Exemptions from overtime are governed by Article L 138 of the Labour Code relating to hours of work within specific sectors.

For example, employees who work as maids can work 60 hours per week instead of 40 hours without having the right to claim 20 hours’ overtime.

Is there a minimum paid holiday entitlement?

Yes, the minimum paid holiday entitlement is equal to 12 months (Article L 150 of the Labour Code).

What are the rules applicable to final pay and deductions from wages?

Final pay and deductions from wages cannot be lower than the national minimum wage and must be paid in West African francs. Payment must be made except in all cases, except cases of force majeure in the course of work, and must be paid at regular intervals not exceeding:

  • 15 days for employees engaged on a daily or weekly basis; and
  • one month for workers engaged on a fortnightly or monthly basis.

Monthly payments must be made no later than eight days after the end of the month of work qualifying for salary (Articles L 105 et seq of the Labour Code).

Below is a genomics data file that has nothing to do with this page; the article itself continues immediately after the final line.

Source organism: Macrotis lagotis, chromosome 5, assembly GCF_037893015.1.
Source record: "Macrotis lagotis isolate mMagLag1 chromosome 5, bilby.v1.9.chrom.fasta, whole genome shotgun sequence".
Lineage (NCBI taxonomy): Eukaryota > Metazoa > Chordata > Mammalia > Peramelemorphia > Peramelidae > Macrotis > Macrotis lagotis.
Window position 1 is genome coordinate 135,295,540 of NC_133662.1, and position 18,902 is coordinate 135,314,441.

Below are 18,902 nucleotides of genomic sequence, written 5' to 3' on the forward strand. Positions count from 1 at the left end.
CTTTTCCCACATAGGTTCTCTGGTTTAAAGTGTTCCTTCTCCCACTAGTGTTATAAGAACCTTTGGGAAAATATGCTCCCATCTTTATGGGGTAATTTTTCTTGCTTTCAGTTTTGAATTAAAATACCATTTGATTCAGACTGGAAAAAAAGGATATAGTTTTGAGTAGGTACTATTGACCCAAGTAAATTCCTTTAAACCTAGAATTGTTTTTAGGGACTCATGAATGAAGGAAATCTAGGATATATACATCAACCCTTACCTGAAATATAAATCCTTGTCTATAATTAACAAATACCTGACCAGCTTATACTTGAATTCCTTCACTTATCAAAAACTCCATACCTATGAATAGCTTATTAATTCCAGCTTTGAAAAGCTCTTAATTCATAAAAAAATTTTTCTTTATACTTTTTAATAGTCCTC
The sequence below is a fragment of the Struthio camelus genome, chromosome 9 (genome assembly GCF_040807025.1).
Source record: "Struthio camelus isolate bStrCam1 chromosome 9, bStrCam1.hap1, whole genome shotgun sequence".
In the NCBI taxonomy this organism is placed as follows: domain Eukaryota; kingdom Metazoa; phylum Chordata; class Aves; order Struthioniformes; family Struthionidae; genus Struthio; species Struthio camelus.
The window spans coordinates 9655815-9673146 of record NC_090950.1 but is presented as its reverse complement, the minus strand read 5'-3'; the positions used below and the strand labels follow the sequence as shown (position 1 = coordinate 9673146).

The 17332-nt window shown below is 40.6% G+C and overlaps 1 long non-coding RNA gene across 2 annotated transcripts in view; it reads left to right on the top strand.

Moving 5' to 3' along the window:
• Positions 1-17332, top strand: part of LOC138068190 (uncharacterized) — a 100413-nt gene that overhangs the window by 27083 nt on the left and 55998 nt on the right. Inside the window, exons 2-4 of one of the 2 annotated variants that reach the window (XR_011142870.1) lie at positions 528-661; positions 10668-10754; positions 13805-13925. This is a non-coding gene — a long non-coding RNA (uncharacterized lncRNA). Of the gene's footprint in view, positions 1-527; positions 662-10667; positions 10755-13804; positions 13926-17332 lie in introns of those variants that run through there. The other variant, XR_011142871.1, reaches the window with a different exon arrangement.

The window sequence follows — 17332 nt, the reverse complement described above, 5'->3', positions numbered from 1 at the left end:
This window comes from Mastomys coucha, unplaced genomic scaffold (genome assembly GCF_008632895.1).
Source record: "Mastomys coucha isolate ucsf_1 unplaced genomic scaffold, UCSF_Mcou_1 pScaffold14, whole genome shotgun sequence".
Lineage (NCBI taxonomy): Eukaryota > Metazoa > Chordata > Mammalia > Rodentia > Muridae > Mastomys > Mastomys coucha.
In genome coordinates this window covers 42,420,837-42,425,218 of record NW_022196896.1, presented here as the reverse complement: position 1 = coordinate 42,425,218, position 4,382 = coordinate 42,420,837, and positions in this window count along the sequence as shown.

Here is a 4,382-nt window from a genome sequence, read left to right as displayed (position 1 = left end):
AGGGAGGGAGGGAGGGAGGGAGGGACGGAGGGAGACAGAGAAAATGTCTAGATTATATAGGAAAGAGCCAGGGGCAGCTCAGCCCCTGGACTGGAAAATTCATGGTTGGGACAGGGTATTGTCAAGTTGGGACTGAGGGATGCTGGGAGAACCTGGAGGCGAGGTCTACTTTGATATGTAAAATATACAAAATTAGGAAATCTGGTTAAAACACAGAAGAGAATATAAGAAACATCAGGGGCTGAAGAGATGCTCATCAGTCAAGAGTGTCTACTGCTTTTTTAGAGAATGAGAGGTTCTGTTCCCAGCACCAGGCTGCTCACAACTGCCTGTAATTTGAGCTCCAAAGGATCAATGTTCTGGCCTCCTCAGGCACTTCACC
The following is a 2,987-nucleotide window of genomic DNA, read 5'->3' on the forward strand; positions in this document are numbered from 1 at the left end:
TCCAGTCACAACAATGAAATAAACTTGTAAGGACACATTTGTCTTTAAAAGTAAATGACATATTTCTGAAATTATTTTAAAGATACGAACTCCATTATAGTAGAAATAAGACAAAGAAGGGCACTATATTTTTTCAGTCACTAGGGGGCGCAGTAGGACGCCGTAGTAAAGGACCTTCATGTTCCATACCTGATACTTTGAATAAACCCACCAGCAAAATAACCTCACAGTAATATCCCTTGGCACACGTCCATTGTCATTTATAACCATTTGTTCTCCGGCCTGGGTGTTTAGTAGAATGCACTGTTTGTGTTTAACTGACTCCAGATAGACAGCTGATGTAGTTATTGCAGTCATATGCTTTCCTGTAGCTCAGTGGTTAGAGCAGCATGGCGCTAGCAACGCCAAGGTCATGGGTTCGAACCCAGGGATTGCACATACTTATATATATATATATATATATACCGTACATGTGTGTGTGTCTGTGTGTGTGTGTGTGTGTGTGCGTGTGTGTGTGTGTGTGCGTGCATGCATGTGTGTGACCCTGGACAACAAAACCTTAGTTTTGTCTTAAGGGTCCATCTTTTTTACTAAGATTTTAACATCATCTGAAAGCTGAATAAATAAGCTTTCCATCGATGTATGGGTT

Deductions from wages are permitted. However, under Article L 130 of the Labour Code, they should apply only to the portion of salary that can be subject to deduction or seizure. 

Record keeping

What payroll and payment records must be maintained?

Payroll and payment records can be manual or electronic. There is no obligation to use electronic payrolls, but manual payrolls must be kept up to date (Articles L 116 and L 221 of the Labour Code).

Discrimination, harassment & family leave

What is the position in relation to: Protected categories

(a) Age?

Children below the age of 15 should not be employed in any company, even as apprentices. However, when requested, the minister of labour can grant exemptions under Article L 145 of Labour Code.

(b) Race

Senegal ensures the equal opportunity and treatment of citizens regarding access to vocational training and employment, regardless of ethnicity, race, sex and religion (Article L 1 of the Labour Code.)

(c) Disability?

Under Article 2 of the Social Orientation Act, disabled workers have equal opportunities and are granted specific rights against all forms of discrimination.

(d) Gender?

Depending on professional qualifications, job and performance, wages are equal for all employees, regardless of their origin, sex, age or status (Article L 105 of the Labour Code).

(e) Sexual orientation?

As far as is known, the Labour Code provides no specific rules regarding sexual orientation.

(f) Religion?